In addition to the creation of a cemetery, the bill would also establish a committee of leaders from more than 30 tribal nations to review state construction or other projects that might affect burial sites and other places of religious or ceremonial importance. The group would serve as an unprecedented Native voice in state affairs.
“For me, this work really is about recentering power,” said state Sen. Cristina H. Pacione-Zayas, a Chicago Democrat who sponsored the bill. “And [it’s about] communities who have been historically harmed and where policy has explicitly taken out their humanity, taken out their agency, taken out their ability to be self-determined.”
The legislation acknowledges that the state “has not maintained meaningful consulting relationships with tribal nations” and points to the “State of Illinois’ long history of removing tribal nations.” Today, there are no tribally held lands in Illinois.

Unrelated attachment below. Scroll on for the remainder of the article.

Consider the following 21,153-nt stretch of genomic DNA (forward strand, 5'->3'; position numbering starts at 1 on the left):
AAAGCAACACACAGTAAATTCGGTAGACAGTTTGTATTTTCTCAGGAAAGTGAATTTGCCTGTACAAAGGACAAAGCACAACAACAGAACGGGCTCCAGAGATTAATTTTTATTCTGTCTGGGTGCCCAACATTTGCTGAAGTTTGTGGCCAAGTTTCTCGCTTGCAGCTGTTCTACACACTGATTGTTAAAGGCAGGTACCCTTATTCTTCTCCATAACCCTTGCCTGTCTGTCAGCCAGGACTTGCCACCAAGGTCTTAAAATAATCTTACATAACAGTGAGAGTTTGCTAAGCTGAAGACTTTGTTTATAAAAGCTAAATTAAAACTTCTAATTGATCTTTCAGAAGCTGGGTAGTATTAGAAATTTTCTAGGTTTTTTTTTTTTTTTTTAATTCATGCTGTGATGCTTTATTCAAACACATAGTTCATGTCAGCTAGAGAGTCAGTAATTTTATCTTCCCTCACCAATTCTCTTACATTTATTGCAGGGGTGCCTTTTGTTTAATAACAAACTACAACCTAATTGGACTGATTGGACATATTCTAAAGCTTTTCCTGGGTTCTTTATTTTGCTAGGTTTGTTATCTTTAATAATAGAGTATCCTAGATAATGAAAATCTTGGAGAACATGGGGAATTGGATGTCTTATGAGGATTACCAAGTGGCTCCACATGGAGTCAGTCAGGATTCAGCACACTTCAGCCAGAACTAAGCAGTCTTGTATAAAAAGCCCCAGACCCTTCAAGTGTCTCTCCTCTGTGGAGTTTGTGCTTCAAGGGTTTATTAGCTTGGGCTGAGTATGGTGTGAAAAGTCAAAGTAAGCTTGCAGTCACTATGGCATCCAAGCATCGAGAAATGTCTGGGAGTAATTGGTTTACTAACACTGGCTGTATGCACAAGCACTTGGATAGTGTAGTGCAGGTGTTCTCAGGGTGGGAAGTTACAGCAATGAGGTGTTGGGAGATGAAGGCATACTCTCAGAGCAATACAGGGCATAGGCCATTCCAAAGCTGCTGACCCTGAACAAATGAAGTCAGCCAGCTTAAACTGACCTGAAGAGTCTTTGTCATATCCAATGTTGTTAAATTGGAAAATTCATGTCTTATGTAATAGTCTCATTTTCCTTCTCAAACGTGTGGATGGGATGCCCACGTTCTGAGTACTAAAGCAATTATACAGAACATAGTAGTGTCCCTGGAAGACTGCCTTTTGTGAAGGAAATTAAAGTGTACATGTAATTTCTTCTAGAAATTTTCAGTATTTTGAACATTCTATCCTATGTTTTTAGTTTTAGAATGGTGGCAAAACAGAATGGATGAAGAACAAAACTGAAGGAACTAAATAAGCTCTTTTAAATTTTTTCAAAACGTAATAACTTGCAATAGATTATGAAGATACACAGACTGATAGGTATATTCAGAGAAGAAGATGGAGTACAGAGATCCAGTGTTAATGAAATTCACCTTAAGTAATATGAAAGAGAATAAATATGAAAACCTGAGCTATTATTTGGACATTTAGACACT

“Without meaningful relationships between the State of Illinois and tribal nations, there has been harm caused to tribal nations and trust needs to be rebuilt as the State works to correct those harmful mistakes,” the bill reads.
Walker said that describing the historical context of forced removal in the bill is significant.
“It’s part of the larger discussion: Are we going to face our history or aren’t we?” he said. “As adult human beings, I think it’s time we embraced our entire history.”
The bill would establish a Tribal Repatriation Fund, which could only be used to help return ancestors and items and for reburial and would help pay for repatriation work using money from fines and other penalties collected from individuals or organizations that knowingly disturb burial sites.
Significantly, the proposed law shifts the ownership of any Native American remains and funerary items still buried in the state or accidentally unearthed from public lands to Native American nations. The current burial law, the Illinois Human Skeletal Remains Protection Act, passed in 1989, deems most Native American remains to be property of the state.